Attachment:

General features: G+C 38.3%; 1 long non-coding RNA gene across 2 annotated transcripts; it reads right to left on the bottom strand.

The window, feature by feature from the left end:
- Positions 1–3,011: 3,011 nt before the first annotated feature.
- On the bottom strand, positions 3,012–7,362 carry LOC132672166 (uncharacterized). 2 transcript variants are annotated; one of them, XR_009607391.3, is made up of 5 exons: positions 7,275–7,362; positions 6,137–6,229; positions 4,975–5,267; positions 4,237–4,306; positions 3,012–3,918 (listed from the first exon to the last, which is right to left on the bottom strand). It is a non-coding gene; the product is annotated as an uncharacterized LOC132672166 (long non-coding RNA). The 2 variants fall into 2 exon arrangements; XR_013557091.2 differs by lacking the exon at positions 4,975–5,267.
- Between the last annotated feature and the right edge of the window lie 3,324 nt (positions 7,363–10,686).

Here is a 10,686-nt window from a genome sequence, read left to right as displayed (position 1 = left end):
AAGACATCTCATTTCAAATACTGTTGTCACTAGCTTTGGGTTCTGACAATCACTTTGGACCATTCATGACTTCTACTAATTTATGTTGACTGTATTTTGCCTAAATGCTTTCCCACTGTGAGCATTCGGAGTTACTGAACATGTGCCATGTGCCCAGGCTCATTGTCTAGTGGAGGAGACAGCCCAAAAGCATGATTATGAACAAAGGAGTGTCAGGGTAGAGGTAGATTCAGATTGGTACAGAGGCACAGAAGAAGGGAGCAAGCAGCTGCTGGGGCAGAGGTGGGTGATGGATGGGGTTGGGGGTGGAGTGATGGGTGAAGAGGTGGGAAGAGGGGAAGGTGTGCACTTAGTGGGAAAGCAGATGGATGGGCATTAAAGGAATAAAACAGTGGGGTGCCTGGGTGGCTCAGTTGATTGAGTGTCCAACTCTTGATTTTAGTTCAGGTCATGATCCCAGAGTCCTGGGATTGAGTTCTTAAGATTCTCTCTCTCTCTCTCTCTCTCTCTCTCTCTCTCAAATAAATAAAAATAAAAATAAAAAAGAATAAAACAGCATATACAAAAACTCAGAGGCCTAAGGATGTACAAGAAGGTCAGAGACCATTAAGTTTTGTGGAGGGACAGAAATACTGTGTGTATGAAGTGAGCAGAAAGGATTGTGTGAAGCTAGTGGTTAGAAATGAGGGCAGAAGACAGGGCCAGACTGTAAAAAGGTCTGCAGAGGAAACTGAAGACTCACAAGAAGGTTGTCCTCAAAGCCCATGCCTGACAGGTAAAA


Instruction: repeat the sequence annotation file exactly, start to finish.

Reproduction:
General features: G+C 38.3%; 1 long non-coding RNA gene across 2 annotated transcripts; it reads right to left on the bottom strand.

The window, feature by feature from the left end:
- Positions 1–3,011: 3,011 nt before the first annotated feature.
- On the bottom strand, positions 3,012–7,362 carry LOC132672166 (uncharacterized). 2 transcript variants are annotated; one of them, XR_009607391.3, is made up of 5 exons: positions 7,275–7,362; positions 6,137–6,229; positions 4,975–5,267; positions 4,237–4,306; positions 3,012–3,918 (listed from the first exon to the last, which is right to left on the bottom strand). It is a non-coding gene; the product is annotated as an uncharacterized LOC132672166 (long non-coding RNA). The 2 variants fall into 2 exon arrangements; XR_013557091.2 differs by lacking the exon at positions 4,975–5,267.
- Between the last annotated feature and the right edge of the window lie 3,324 nt (positions 7,363–10,686).

Here is a 10,686-nt window from a genome sequence, read left to right as displayed (position 1 = left end):
AAGACATCTCATTTCAAATACTGTTGTCACTAGCTTTGGGTTCTGACAATCACTTTGGACCATTCATGACTTCTACTAATTTATGTTGACTGTATTTTGCCTAAATGCTTTCCCACTGTGAGCATTCGGAGTTACTGAACATGTGCCATGTGCCCAGGCTCATTGTCTAGTGGAGGAGACAGCCCAAAAGCATGATTATGAACAAAGGAGTGTCAGGGTAGAGGTAGATTCAGATTGGTACAGAGGCACAGAAGAAGGGAGCAAGCAGCTGCTGGGGCAGAGGTGGGTGATGGATGGGGTTGGGGGTGGAGTGATGGGTGAAGAGGTGGGAAGAGGGGAAGGTGTGCACTTAGTGGGAAAGCAGATGGATGGGCATTAAAGGAATAAAACAGTGGGGTGCCTGGGTGGCTCAGTTGATTGAGTGTCCAACTCTTGATTTTAGTTCAGGTCATGATCCCAGAGTCCTGGGATTGAGTTCTTAAGATTCTCTCTCTCTCTCTCTCTCTCTCTCTCTCTCTCAAATAAATAAAAATAAAAATAAAAAAGAATAAAACAGCATATACAAAAACTCAGAGGCCTAAGGATGTACAAGAAGGTCAGAGACCATTAAGTTTTGTGGAGGGACAGAAATACTGTGTGTATGAAGTGAGCAGAAAGGATTGTGTGAAGCTAGTGGTTAGAAATGAGGGCAGAAGACAGGGCCAGACTGTAAAAAGGTCTGCAGAGGAAACTGAAGACTCACAAGAAGGTTGTCCTCAAAGCCCATGCCTGACAGGTAAAA